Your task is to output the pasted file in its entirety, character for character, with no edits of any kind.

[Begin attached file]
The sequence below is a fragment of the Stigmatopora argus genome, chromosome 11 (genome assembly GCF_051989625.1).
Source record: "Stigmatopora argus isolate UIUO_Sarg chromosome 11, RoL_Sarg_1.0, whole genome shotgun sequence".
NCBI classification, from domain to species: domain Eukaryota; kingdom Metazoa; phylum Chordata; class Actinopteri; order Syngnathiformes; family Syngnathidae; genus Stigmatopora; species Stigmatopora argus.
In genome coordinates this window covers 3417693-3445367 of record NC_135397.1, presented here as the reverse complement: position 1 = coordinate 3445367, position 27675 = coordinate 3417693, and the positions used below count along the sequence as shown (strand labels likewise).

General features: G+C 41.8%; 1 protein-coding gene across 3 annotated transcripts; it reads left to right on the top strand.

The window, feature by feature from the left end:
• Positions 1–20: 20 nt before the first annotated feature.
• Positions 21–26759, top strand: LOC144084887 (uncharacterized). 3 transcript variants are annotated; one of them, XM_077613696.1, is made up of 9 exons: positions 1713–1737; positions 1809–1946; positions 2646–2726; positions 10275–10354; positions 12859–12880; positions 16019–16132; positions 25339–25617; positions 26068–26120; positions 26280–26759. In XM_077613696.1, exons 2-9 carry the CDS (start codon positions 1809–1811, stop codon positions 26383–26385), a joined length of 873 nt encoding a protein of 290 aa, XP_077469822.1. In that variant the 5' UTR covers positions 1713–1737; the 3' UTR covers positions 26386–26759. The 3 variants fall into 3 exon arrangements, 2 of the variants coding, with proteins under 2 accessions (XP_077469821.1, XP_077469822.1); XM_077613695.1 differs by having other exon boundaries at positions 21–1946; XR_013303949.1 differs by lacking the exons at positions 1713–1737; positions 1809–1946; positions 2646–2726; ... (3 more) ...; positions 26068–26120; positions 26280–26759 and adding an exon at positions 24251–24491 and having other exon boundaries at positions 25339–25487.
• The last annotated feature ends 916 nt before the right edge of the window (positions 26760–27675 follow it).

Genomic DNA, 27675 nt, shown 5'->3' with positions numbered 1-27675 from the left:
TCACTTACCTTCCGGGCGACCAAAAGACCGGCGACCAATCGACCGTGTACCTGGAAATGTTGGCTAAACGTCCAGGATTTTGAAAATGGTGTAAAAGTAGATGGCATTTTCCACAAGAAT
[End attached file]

The sequence below is a fragment of the Stigmatopora argus genome, chromosome 11 (genome assembly GCF_051989625.1).
Source record: "Stigmatopora argus isolate UIUO_Sarg chromosome 11, RoL_Sarg_1.0, whole genome shotgun sequence".
NCBI classification, from domain to species: domain Eukaryota; kingdom Metazoa; phylum Chordata; class Actinopteri; order Syngnathiformes; family Syngnathidae; genus Stigmatopora; species Stigmatopora argus.
In genome coordinates this window covers 3417693-3445367 of record NC_135397.1, presented here as the reverse complement: position 1 = coordinate 3445367, position 27675 = coordinate 3417693, and the positions used below count along the sequence as shown (strand labels likewise).

General features: G+C 41.8%; 1 protein-coding gene across 3 annotated transcripts; it reads left to right on the top strand.

The window, feature by feature from the left end:
• Positions 1–20: 20 nt before the first annotated feature.
• Positions 21–26759, top strand: LOC144084887 (uncharacterized). 3 transcript variants are annotated; one of them, XM_077613696.1, is made up of 9 exons: positions 1713–1737; positions 1809–1946; positions 2646–2726; positions 10275–10354; positions 12859–12880; positions 16019–16132; positions 25339–25617; positions 26068–26120; positions 26280–26759. In XM_077613696.1, exons 2-9 carry the CDS (start codon positions 1809–1811, stop codon positions 26383–26385), a joined length of 873 nt encoding a protein of 290 aa, XP_077469822.1. In that variant the 5' UTR covers positions 1713–1737; the 3' UTR covers positions 26386–26759. The 3 variants fall into 3 exon arrangements, 2 of the variants coding, with proteins under 2 accessions (XP_077469821.1, XP_077469822.1); XM_077613695.1 differs by having other exon boundaries at positions 21–1946; XR_013303949.1 differs by lacking the exons at positions 1713–1737; positions 1809–1946; positions 2646–2726; ... (3 more) ...; positions 26068–26120; positions 26280–26759 and adding an exon at positions 24251–24491 and having other exon boundaries at positions 25339–25487.
• The last annotated feature ends 916 nt before the right edge of the window (positions 26760–27675 follow it).

Genomic DNA, 27675 nt, shown 5'->3' with positions numbered 1-27675 from the left:
TCACTTACCTTCCGGGCGACCAAAAGACCGGCGACCAATCGACCGTGTACCTGGAAATGTTGGCTAAACGTCCAGGATTTTGAAAATGGTGTAAAAGTAGATGGCATTTTCCACAAGAAT